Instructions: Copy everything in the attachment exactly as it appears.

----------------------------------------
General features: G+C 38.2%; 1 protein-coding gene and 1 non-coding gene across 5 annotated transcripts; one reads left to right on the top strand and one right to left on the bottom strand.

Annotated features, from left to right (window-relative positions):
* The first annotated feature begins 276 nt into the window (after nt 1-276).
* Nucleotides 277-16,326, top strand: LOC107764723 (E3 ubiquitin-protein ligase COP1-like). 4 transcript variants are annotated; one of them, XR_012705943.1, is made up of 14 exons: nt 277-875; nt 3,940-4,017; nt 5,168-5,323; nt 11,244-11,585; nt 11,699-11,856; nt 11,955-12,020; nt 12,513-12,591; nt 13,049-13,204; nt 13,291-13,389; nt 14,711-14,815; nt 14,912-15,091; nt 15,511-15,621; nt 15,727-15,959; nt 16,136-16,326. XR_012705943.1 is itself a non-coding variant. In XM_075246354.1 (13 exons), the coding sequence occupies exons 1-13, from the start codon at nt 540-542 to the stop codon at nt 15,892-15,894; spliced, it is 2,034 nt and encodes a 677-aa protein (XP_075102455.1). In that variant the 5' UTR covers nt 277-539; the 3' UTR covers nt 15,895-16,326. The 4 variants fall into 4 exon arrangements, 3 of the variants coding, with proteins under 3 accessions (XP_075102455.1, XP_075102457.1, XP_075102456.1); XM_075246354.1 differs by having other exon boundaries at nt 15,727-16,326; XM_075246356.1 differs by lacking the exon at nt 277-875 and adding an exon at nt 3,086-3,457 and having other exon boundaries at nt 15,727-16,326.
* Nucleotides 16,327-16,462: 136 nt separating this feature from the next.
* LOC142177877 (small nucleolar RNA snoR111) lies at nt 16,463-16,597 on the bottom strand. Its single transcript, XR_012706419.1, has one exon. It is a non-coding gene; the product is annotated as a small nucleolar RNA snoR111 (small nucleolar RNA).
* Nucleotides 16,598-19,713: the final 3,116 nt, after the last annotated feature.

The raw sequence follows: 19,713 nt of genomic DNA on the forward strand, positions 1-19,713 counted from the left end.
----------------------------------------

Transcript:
General features: G+C 38.2%; 1 protein-coding gene and 1 non-coding gene across 5 annotated transcripts; one reads left to right on the top strand and one right to left on the bottom strand.

Annotated features, from left to right (window-relative positions):
* The first annotated feature begins 276 nt into the window (after nt 1-276).
* Nucleotides 277-16,326, top strand: LOC107764723 (E3 ubiquitin-protein ligase COP1-like). 4 transcript variants are annotated; one of them, XR_012705943.1, is made up of 14 exons: nt 277-875; nt 3,940-4,017; nt 5,168-5,323; nt 11,244-11,585; nt 11,699-11,856; nt 11,955-12,020; nt 12,513-12,591; nt 13,049-13,204; nt 13,291-13,389; nt 14,711-14,815; nt 14,912-15,091; nt 15,511-15,621; nt 15,727-15,959; nt 16,136-16,326. XR_012705943.1 is itself a non-coding variant. In XM_075246354.1 (13 exons), the coding sequence occupies exons 1-13, from the start codon at nt 540-542 to the stop codon at nt 15,892-15,894; spliced, it is 2,034 nt and encodes a 677-aa protein (XP_075102455.1). In that variant the 5' UTR covers nt 277-539; the 3' UTR covers nt 15,895-16,326. The 4 variants fall into 4 exon arrangements, 3 of the variants coding, with proteins under 3 accessions (XP_075102455.1, XP_075102457.1, XP_075102456.1); XM_075246354.1 differs by having other exon boundaries at nt 15,727-16,326; XM_075246356.1 differs by lacking the exon at nt 277-875 and adding an exon at nt 3,086-3,457 and having other exon boundaries at nt 15,727-16,326.
* Nucleotides 16,327-16,462: 136 nt separating this feature from the next.
* LOC142177877 (small nucleolar RNA snoR111) lies at nt 16,463-16,597 on the bottom strand. Its single transcript, XR_012706419.1, has one exon. It is a non-coding gene; the product is annotated as a small nucleolar RNA snoR111 (small nucleolar RNA).
* Nucleotides 16,598-19,713: the final 3,116 nt, after the last annotated feature.

The raw sequence follows: 19,713 nt of genomic DNA on the forward strand, positions 1-19,713 counted from the left end.